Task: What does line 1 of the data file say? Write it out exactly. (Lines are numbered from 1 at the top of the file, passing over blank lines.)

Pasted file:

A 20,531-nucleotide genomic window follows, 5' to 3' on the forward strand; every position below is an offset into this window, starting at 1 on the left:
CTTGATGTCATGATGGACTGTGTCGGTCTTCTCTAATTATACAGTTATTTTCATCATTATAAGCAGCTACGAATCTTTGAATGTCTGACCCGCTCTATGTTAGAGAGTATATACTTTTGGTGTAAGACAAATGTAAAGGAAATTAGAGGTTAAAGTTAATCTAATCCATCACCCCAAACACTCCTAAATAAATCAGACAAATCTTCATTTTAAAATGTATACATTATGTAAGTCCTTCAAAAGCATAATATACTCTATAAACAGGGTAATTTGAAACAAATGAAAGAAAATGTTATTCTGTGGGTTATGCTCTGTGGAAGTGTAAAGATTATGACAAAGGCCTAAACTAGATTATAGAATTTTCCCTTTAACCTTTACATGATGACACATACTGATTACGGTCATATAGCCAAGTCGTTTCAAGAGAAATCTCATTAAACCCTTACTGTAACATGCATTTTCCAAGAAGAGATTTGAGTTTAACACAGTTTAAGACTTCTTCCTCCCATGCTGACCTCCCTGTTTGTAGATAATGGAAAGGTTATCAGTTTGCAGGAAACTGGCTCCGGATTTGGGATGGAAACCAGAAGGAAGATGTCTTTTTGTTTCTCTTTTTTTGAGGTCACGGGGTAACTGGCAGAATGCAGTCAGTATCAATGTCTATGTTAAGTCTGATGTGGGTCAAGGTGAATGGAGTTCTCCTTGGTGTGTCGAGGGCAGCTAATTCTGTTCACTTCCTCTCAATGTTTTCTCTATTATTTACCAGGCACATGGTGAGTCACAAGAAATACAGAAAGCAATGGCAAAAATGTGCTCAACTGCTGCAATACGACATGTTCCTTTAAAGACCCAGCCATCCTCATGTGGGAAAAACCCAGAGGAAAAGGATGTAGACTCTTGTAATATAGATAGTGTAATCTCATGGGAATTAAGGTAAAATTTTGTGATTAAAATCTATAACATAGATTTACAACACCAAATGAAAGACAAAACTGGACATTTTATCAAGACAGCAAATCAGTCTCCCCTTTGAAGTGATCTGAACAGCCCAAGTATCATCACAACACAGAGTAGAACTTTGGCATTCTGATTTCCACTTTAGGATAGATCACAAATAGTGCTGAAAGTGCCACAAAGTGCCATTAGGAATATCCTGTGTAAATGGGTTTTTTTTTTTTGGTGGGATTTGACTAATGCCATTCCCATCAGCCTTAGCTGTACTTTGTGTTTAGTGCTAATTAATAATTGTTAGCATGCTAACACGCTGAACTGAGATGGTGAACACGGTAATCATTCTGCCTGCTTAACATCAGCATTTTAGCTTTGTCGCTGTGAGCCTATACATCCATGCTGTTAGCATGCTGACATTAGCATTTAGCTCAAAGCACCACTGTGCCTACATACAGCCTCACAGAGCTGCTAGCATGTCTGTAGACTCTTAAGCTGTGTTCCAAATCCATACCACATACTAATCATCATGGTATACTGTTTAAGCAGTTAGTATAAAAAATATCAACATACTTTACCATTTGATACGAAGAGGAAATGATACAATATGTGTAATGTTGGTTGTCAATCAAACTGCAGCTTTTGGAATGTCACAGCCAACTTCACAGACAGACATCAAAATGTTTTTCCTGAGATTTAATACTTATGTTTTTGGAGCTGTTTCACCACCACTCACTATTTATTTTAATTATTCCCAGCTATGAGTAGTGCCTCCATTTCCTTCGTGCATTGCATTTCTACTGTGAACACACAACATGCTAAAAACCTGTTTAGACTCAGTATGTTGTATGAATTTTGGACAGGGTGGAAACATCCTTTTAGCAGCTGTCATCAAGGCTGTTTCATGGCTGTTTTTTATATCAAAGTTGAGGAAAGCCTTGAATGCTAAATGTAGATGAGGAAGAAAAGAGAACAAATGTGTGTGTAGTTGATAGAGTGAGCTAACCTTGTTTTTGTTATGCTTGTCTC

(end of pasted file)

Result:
A 20,531-nucleotide genomic window follows, 5' to 3' on the forward strand; every position below is an offset into this window, starting at 1 on the left: